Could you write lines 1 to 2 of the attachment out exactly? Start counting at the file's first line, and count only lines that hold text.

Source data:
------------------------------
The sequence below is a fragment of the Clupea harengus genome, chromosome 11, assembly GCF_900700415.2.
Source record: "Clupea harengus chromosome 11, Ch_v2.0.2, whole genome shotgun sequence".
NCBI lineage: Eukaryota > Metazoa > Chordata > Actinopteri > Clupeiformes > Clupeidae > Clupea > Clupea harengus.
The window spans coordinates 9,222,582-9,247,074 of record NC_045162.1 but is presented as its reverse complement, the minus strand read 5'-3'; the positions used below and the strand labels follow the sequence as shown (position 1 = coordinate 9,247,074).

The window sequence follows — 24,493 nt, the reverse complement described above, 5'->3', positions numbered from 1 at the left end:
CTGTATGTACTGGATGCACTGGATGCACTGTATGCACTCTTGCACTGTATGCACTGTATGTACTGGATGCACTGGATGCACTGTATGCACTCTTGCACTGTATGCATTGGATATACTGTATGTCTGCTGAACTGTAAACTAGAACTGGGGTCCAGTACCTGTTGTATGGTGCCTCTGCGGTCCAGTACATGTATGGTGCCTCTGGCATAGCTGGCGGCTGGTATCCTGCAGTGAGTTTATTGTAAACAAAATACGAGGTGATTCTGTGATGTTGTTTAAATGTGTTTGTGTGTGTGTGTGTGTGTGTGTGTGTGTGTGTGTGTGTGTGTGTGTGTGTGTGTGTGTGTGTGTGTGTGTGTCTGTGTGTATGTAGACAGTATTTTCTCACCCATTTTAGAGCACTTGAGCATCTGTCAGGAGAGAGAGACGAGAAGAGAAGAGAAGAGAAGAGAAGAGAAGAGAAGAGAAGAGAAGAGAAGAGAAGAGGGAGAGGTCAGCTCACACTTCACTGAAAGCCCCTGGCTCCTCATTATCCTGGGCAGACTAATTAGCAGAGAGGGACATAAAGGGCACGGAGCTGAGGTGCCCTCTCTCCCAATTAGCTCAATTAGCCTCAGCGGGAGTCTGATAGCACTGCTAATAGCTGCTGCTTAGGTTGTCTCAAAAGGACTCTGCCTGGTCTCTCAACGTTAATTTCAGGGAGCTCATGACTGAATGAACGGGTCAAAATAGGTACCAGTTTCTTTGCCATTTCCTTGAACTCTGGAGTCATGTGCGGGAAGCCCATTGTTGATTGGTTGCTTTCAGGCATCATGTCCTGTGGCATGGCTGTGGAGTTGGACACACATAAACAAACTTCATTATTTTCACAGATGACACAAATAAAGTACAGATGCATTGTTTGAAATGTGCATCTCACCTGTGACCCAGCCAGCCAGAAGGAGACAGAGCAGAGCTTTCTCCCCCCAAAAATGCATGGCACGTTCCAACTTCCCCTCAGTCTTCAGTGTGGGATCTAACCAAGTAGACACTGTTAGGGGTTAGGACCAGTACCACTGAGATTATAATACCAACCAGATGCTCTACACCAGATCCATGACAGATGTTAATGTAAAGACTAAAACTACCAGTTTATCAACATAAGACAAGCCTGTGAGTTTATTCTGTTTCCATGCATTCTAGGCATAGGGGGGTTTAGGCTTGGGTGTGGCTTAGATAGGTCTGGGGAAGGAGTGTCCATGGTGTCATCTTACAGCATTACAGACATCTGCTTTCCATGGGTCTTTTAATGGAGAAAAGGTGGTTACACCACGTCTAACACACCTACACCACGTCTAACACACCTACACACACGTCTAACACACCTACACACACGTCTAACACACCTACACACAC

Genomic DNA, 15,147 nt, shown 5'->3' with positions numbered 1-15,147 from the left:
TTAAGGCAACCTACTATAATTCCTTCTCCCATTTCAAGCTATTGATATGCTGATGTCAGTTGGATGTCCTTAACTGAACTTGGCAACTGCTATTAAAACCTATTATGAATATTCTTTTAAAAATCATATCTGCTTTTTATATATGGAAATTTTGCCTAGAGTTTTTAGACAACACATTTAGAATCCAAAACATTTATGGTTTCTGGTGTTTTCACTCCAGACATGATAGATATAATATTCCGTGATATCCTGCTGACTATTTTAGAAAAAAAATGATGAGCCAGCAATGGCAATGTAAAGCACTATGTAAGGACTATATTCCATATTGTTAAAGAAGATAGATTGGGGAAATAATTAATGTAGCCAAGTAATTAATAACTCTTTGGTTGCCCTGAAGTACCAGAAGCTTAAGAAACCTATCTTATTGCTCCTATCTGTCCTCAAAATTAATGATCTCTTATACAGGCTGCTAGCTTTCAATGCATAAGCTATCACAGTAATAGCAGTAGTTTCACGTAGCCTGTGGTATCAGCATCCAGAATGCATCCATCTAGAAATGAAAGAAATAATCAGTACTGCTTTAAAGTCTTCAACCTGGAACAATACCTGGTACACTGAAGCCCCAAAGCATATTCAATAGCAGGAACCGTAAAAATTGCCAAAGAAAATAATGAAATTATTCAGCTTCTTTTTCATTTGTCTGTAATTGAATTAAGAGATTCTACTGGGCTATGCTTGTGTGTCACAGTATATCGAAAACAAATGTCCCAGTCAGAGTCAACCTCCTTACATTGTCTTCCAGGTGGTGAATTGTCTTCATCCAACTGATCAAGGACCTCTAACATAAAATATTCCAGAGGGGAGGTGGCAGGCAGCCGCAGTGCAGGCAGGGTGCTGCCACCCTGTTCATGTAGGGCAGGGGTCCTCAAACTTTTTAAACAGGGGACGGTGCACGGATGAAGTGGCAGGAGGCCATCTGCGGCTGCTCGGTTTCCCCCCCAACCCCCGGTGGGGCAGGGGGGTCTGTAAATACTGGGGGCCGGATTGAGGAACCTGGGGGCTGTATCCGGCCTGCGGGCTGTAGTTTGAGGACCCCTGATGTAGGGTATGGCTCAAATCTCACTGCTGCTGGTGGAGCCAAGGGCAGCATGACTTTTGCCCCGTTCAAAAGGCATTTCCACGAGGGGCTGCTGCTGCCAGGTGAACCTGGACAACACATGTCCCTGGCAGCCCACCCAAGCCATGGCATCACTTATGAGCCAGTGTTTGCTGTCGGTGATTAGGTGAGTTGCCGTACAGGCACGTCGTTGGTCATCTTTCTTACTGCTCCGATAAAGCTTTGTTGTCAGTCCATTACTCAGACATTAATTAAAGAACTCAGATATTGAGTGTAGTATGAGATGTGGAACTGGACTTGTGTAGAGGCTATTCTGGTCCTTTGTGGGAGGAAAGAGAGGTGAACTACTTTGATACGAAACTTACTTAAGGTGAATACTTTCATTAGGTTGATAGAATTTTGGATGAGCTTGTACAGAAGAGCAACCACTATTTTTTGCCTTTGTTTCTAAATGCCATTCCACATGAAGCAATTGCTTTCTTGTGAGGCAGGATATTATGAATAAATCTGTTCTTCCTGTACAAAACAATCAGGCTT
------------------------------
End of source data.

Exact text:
The sequence below is a fragment of the Clupea harengus genome, chromosome 11, assembly GCF_900700415.2.
Source record: "Clupea harengus chromosome 11, Ch_v2.0.2, whole genome shotgun sequence".